Offshore Oil Spill Contingency Planning — A Waste Management Approach
Oil spills are both a liability burden to the industry and probably a significant contributor to public antipathy to oil industry activity.
-Liability cover is huge now that the GoM spill has set the cost level so high
-Public perception is that the industry is dirty and is unable to clean up its own mess
Such concerns will impact our ability to exploit hydrocarbon resources, particularly in environmentally sensitive areas and close to population centres. The public are concerned about the potential for oil pollution on beaches and therefore expect the industry to demonstrate that it an clean up and restore a potential spill. Therefore the onshore clean up element of spill planning is becoming more important.
One of the major issues arising as a result of an oil release at sea is the management of the waste generated from response and clean-up activities. Costs of waste management have often exceeded all other costs combined but:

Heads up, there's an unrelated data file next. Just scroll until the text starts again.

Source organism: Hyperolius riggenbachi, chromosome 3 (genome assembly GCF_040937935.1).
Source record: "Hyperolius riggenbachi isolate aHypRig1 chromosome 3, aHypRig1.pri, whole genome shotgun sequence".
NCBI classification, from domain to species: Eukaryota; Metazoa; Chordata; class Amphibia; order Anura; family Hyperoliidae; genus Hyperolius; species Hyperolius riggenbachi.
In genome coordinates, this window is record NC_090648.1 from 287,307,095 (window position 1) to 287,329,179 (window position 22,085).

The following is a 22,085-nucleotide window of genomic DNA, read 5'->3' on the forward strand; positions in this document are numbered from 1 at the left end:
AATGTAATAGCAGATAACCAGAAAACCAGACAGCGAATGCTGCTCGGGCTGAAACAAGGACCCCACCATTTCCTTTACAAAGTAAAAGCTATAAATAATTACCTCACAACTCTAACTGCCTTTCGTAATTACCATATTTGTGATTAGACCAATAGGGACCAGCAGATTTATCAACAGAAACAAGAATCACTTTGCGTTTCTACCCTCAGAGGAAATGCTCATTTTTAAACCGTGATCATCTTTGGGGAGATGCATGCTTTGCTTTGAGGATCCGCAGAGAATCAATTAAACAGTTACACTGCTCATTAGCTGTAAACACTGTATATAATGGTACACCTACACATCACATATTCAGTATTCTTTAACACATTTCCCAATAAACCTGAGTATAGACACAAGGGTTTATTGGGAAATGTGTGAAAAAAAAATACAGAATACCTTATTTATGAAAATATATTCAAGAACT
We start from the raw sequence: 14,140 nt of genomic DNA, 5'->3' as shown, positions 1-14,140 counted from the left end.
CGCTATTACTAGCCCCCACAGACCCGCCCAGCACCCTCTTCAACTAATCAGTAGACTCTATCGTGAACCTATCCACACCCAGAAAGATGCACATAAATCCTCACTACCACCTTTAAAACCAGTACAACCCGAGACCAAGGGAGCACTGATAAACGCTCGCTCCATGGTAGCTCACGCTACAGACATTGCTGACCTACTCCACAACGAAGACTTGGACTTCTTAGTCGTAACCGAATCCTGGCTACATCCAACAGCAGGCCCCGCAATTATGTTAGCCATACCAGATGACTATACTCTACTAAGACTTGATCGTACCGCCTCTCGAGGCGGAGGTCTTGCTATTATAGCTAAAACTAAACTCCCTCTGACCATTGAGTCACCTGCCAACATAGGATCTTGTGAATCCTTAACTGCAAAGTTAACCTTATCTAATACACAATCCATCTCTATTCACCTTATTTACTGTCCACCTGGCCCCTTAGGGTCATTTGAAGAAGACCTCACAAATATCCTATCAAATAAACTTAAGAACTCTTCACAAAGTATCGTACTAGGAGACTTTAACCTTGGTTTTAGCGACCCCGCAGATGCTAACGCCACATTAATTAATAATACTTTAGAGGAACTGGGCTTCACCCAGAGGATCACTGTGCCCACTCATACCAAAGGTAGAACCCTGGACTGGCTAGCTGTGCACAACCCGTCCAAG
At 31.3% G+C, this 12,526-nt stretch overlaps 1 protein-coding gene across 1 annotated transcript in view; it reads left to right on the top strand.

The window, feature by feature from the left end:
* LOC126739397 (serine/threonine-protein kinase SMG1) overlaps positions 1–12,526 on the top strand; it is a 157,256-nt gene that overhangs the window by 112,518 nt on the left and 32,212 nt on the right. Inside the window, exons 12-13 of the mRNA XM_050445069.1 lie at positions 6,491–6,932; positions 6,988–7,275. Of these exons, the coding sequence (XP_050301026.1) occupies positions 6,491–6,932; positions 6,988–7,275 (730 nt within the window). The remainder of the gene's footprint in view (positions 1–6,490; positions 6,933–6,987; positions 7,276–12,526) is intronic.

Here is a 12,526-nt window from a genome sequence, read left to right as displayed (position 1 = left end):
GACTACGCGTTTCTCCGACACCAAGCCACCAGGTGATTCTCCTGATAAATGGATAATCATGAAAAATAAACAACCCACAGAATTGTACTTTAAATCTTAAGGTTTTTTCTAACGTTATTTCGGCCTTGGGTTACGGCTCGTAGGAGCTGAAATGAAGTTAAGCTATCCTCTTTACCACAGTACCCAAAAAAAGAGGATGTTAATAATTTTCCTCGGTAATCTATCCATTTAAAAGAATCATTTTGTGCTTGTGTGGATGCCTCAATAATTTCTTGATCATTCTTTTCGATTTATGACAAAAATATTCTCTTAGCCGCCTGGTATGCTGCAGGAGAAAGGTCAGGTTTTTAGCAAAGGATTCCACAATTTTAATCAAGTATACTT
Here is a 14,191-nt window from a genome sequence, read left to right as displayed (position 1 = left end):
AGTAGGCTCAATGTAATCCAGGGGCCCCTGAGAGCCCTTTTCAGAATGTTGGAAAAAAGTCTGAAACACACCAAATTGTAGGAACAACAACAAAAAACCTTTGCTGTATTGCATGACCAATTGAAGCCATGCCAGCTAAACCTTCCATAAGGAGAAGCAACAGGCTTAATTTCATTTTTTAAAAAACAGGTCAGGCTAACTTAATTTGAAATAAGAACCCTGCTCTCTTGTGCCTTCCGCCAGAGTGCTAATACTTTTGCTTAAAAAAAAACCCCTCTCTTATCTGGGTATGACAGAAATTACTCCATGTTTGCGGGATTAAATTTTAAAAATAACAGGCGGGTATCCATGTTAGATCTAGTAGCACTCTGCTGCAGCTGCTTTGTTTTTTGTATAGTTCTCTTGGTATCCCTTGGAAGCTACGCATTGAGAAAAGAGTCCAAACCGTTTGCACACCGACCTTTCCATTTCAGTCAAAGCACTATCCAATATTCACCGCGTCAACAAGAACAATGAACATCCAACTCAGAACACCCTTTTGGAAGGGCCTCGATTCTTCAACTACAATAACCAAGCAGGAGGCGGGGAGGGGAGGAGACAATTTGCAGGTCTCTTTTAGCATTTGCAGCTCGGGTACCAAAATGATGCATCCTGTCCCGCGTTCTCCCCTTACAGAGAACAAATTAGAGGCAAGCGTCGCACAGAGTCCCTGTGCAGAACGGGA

-Detailed waste management contingency planning has been largely ignored - left until an incident has arisen
-The result of this has been
-Decisions made under duress and media spotlight
-Knee jerk reactions,
-Inappropriate environmental solutions,
Where waste management planning has been incorporated into contingency planning, it has often been carried out on a qualitative and superficial basis.
We present an approach developed jointly with industry that incorporates location-based waste modelling into pre-incident contingency planning to provide a much wider range of information and the ability to rapidly assess the impact of different options to assist in the pre-planning and management of a response.
AAPG Search and Discovery Article #90163©2013AAPG 2013 Annual Convention and Exhibition, Pittsburgh, Pennsylvania, May 19-22, 2013